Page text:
Before they were formally charged Wednesday with the murder of 6-year-old King Carter, three North Miami-Dade teens were no strangers to the criminal-justice system.
The young men — Leonard Adams, 18, Irwen Pressley, 18, and Tamar Teems, 16 — each had been arrested for violent robberies in recent years. And each had been sent to juvenile rehabilitation programs for their crimes, according to a review of Miami-Dade court records.
On Wednesday, they were charged as adults in the killing of King. His death has sparked rallies and forceful calls to end persistent violence that last year claimed the lives of 33 teens and children across Miami-Dade County last year and another nine so far this year.
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As King’s mother and father watched from the courtroom gallery, only Pressley appeared in the courtroom; he was shackled and dressed in a red jumpsuit reserved for high-profile inmates.
At Wednesday’s arraignment, lawyers for Adams and Pressley entered pleas of not guilty to second-degree murder and attempted murder. Teems, who had been charged initially as a minor, remains in juvenile detention and is expected to be transferred soon to an adult jail.
“We just want justice,” the boy’s mother told reporters after the brief hearing.
King, a first-grader at Van E. Blanton Elementary School, was killed last month in the crossfire when two rival groups began shooting at each other outside the Blue Lake Village apartments in the 1400 block of Northwest 103rd Street.
The boy’s father had just given him $3. King was walking to a store to buy candy.
Investigators believed Adams, Pressley and Teems opened fire that day at a rival who was part of a drug-selling operation being run out of the building.
Somebody returned fire, nicking Adams in the neck. Detectives homed in on him after he was admitted to Jackson North Hospital. He later admitted to his role in the shooting, police said.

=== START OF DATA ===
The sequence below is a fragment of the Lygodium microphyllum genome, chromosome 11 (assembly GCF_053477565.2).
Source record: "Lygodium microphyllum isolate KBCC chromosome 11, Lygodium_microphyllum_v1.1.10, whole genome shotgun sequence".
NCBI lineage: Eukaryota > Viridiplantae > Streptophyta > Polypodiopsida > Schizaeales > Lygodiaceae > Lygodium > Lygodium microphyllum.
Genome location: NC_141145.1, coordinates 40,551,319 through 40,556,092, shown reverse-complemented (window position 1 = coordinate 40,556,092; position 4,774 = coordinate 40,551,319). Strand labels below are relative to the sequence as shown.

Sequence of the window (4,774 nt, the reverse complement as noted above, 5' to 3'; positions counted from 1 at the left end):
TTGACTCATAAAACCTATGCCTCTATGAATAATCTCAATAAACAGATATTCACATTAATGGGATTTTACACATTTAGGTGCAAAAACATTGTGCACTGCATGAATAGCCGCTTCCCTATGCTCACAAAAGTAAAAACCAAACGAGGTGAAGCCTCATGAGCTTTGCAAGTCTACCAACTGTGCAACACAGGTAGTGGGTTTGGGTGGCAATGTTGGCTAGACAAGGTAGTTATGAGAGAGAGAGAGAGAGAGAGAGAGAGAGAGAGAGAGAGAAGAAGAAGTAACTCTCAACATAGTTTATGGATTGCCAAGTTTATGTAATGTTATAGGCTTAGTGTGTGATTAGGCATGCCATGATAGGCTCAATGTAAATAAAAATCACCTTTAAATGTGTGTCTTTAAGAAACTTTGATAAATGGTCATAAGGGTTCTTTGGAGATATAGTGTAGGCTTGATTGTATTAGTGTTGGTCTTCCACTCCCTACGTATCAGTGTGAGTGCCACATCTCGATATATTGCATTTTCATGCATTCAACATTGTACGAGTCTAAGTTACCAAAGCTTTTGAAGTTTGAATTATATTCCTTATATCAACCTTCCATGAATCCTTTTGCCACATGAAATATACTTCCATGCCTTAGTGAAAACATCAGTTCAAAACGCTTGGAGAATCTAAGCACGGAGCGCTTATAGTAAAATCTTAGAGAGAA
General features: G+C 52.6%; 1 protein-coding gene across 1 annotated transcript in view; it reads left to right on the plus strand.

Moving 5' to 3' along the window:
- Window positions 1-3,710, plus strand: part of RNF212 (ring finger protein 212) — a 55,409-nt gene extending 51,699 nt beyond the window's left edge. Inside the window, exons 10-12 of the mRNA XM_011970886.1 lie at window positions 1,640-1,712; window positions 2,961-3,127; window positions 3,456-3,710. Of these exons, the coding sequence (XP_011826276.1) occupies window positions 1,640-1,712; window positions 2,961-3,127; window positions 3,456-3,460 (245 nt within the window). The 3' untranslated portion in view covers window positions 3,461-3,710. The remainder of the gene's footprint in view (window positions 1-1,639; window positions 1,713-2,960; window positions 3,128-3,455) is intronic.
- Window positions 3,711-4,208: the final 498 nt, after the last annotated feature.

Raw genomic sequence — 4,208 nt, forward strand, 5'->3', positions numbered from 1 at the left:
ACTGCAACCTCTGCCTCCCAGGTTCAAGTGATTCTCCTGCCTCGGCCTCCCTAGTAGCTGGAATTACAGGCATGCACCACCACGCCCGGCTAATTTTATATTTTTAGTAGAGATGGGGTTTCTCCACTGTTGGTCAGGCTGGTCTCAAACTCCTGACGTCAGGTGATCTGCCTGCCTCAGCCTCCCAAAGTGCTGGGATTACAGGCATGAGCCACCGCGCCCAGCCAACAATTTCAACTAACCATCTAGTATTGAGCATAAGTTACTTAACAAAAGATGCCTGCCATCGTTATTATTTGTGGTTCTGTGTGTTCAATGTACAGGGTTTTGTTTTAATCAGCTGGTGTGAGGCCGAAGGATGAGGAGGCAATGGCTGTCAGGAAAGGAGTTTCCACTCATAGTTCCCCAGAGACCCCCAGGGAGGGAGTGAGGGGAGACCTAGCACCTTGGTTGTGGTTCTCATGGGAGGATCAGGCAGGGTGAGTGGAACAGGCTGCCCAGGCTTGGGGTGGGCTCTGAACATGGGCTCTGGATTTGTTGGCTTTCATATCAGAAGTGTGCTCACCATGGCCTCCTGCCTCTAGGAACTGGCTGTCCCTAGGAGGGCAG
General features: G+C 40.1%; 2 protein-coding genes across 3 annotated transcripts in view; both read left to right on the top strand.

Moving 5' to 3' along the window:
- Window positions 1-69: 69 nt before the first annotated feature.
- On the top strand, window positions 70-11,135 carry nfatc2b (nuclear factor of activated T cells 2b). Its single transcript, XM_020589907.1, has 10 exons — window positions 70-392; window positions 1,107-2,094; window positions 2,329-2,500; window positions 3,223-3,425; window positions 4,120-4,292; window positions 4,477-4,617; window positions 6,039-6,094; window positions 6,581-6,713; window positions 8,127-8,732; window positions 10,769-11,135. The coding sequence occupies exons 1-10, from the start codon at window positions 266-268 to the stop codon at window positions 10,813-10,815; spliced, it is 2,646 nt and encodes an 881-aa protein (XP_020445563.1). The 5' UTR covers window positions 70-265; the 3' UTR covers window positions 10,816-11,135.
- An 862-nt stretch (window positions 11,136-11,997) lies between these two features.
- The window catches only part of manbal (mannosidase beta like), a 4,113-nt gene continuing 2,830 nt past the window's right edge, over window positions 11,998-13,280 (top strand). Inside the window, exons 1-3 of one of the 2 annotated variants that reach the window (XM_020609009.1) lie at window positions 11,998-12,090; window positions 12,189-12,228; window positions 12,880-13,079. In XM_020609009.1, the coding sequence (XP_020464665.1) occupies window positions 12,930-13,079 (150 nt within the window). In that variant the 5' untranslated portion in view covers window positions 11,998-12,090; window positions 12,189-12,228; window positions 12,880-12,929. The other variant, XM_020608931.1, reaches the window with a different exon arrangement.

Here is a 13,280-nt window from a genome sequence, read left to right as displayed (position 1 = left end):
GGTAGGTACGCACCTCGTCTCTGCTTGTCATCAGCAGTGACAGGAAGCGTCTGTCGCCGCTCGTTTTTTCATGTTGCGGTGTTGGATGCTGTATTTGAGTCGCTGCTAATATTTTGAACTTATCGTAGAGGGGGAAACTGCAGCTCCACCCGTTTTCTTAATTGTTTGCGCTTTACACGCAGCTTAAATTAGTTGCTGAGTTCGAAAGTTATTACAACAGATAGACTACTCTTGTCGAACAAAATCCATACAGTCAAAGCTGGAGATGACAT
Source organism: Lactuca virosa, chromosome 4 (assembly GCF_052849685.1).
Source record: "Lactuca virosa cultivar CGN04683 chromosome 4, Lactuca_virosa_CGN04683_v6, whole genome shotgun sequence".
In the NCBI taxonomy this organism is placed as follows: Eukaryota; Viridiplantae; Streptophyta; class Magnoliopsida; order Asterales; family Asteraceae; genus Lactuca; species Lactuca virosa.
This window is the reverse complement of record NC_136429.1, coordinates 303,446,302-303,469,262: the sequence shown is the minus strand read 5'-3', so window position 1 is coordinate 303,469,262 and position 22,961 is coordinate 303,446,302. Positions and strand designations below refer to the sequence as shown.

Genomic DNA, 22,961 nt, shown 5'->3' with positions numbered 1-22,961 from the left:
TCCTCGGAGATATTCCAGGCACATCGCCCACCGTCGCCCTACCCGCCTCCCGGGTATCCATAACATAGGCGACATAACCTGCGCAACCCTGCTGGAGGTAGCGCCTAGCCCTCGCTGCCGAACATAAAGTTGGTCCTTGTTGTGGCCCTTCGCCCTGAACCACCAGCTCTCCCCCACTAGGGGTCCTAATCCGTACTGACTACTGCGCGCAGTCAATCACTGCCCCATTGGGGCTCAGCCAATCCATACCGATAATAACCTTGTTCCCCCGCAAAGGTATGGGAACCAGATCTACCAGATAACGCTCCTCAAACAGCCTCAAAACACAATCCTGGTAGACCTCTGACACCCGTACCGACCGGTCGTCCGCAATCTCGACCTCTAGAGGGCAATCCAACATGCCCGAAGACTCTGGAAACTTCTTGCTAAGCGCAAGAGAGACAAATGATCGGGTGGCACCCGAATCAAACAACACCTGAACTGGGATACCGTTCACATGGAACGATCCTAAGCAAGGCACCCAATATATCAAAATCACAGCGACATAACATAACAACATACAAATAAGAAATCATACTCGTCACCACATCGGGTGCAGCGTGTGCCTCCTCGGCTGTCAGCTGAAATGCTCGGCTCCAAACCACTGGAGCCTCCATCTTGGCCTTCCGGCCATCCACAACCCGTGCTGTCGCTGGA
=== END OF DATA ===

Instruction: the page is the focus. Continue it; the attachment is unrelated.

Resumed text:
Pressley admitted that a 9mm handgun found at his home was used to shoot at the rival, a man police have identified only as “JuJu.” Ballistics tests confirmed that the gun was indeed used in the shooting. Pressley was on supervised release from an earlier robbery charge — and cops managed to trace him to the scene because he was wearing a GPS ankle monitor, authorities said.
It is unknown whose bullet killed King. The alleged shooters were charged with second-degree murder under the legal theory that the boy was slain during “a mutually-agreed-to gun battle in a public place.”
David Ranck, Adams’ defense attorney, said, “I don’t think they can prove my client had any responsibility in this.”
All three suspects have histories of arrests.
According to court documents, Pressley was charged for a 2013 robbery and sentenced to a juvenile rehab program in Melbourne. While he was on probation from the program, police said, Pressley was living with his mother in West Palm Beach but went to Miami and robbed a couple in North Miami-Dade along with a friend.
His mother insisted he couldn’t have done the crime. “He just stay in his room, or be on the phone, or be on the computer or something,” his mother, Malatice Cooper, said during a deposition.
Pressley was charged as an adult. His lawyer — citing a history of learning disabilities and a chance for rehabilitation — persuaded the court to allow him into the Miami-Dade jail’s lauded boot-camp program.
The program entails military-style training while behind bars, then time on supervised release. When he was arrested for King’s slaying, his boot-camp uniform was still hanging in his closet.
Pressley, in 2013, was also arrested alongside Adams for the alleged carjacking of a man outside a North Miami-Dade Winn-Dixie supermarket. Both teens were found inside the stolen car soon after the holdup.
But because the victim was a trucker and frequently out of town, prosecutors wound up dropping the case against Pressley. Adams accepted a juvenile conviction and completed a program at the St. John’s Juvenile Correctional Facility in St. Augustine.
As for Teems, he was arrested in May 2014 for allegedly robbing a Miami Shores man of his car at gunpoint. He too was put into a high-risk rehabilitation program, records show.